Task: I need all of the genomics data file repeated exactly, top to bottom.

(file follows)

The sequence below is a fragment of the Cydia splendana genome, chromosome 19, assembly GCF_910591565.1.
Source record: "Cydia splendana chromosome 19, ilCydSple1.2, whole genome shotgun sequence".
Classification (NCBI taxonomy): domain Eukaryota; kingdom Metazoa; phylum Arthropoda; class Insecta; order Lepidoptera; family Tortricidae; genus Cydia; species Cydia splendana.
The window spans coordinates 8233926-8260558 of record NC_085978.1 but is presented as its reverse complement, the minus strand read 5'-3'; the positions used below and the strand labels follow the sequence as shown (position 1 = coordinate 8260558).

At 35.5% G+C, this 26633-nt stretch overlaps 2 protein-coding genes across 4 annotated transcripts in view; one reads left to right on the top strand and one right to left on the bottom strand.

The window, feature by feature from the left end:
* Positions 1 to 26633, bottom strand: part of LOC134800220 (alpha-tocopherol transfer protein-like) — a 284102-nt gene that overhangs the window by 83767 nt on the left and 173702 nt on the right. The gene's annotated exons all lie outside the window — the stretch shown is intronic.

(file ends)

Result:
The sequence below is a fragment of the Cydia splendana genome, chromosome 19, assembly GCF_910591565.1.
Source record: "Cydia splendana chromosome 19, ilCydSple1.2, whole genome shotgun sequence".
Classification (NCBI taxonomy): domain Eukaryota; kingdom Metazoa; phylum Arthropoda; class Insecta; order Lepidoptera; family Tortricidae; genus Cydia; species Cydia splendana.
The window spans coordinates 8233926-8260558 of record NC_085978.1 but is presented as its reverse complement, the minus strand read 5'-3'; the positions used below and the strand labels follow the sequence as shown (position 1 = coordinate 8260558).

At 35.5% G+C, this 26633-nt stretch overlaps 2 protein-coding genes across 4 annotated transcripts in view; one reads left to right on the top strand and one right to left on the bottom strand.

The window, feature by feature from the left end:
* Positions 1 to 26633, bottom strand: part of LOC134800220 (alpha-tocopherol transfer protein-like) — a 284102-nt gene that overhangs the window by 83767 nt on the left and 173702 nt on the right. The gene's annotated exons all lie outside the window — the stretch shown is intronic.